May We Never Forget

21

When I first heard about the I Got It Covered project, I didn’t think I would have much of a hijaab story to share. Even though I grew up in the west, my struggle beginning to wear the hijaab was minimal to nonexistent. The struggle began, ironically, when I moved to an Islamic country, several years after that initial decision. And who on earth, I thought, could relate to my strange story? But here it is…

memoryI was born and raised in Texas. My family lived in a small, but tight-knit, Muslim community. Before I hit my teen years, I had a half dozen Muslim families I called neighbors. Naturally, with such a secure environment, my friends and I had no hesitation in donning the hijaab. It was simply a part of Islam, and therefore a part of us. As a matter of fact, our mothers occasionally told us not to wear it. “You’re only six!” they would cry. “It is not fardh [obligatory] on you yet!” So much was my love for hijaab then.

That all changed when I moved to Pakistan for several years. The move was a major culture shock for me. Instead of being greeted by the Islamic environment I had expected, my cousins and relatives all questioned why I covered. At twelve years old, they thought me too young to wear hijaab. And I, being the stubborn child I was, fought them…for a time. What about all of the adults, then, who so loosely threw chadars over their heads? How dare they criticize me when they themselves didn’t observe it well! If it was loved by Allah, why should I not wear it?

Those questions were easily forgotten over the course of the summer, when I had pressure from all sides of the family. Eighth grade was certainly the tipping point. In a class so large it had to be split into six or seven sections, I don’t recall one hijaabi. My head was filled with the insistent statement from my family over the summer: hijaab is not obligatory on you. And I succumbed.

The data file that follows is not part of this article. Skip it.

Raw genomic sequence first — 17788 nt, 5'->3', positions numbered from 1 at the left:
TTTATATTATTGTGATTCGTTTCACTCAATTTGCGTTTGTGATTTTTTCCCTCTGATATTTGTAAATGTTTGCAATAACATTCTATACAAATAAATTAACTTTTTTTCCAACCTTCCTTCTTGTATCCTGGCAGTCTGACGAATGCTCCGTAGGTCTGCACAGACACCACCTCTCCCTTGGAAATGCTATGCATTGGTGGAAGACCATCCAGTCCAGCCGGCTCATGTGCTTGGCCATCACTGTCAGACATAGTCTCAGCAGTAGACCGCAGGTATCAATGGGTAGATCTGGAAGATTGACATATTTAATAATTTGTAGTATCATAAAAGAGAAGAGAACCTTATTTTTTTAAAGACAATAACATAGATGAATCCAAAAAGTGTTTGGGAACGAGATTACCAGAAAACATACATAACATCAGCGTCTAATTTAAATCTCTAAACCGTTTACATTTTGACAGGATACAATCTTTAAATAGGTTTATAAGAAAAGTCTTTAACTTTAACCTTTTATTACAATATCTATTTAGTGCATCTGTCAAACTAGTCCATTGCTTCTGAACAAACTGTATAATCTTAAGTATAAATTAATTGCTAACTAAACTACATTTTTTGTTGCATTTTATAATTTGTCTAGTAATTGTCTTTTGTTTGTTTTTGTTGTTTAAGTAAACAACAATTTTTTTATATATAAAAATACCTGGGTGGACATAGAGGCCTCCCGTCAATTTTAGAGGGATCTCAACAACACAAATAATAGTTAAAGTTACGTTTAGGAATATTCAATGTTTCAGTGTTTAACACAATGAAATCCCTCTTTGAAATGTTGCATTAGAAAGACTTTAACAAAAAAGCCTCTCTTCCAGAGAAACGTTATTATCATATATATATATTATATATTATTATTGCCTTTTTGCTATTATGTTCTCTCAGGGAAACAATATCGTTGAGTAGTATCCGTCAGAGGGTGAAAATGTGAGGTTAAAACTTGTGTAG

And then, in ninth grade, I met two sisters that would change my decision forever. There was never much direct conversation between us over the few years I attended that school; most of what I learned from them was at a distance. From the moment I first saw them, I knew they were special. Two shy sisters, who sat in the back of the class together, kept to themselves for the most part, and were quiet and reserved.

Two hijaabis.

I watched them over the next few months at school. They didn’t talk to me much. Come to think of it – they never talked to anyone much. But they said so much to me. SubhaanAllah. I remember thinking so many times, when watching them, “They’re so beautiful, mashaaAllah! How are they not affected by the other twenty-odd girls who don’t wear hijaab? How are they not affected by their indifference? Or the cruel comments? How is it that they seem to resonate so much hayaa`?”

There was never a doubt in my mind that the right thing to do was wear hijaab. Never once. Then why had I left it? Because of pressure from my family? These two girls could do it – then why could I not? I, who proudly wore hijaab in a non-Muslim country. I, who always glanced away dismissively at the incredulous stares. I, who was stubborn and strong-willed. I, who always stuck to what I believed in.

So why had I ever, for a moment, abandoned it? And now, upon reflection, I know: I had a support system in the US. When I moved to Pakistan, I lost that system.

It was time for a renewal of my iman, and a time to reflect. I was reunited with my love that year: hijaab.
She was so dearly missed.

That year, at least six other girls in our class began wearing hijaab. In a few months’ time, almost half of our class was wearing hijaab – that was more people wearing hijab in one class than the entire school put together. And it all began a few weeks after I started. I will not flatter myself into thinking this change arose because of me.

I will always remember those two girls for bringing me back to the command of my Lord and reuniting me with what I loved. They made me remember why I put the hijaab on. They gave me the strength to stand up to all of my relatives who continued to badger me to remove it, long after I had hit adulthood. And that strength carried over when I returned to America. It remained when I returned to college without my tight group of friends. It stayed with me when I chose to wear my abaya. And it stayed with me in every decision that set me apart from the crowd.

I will never forget why I wear hijaab. Because of those two sisters, I will always remember. I will never forget. May we, the Muslimahs of the world, never forget.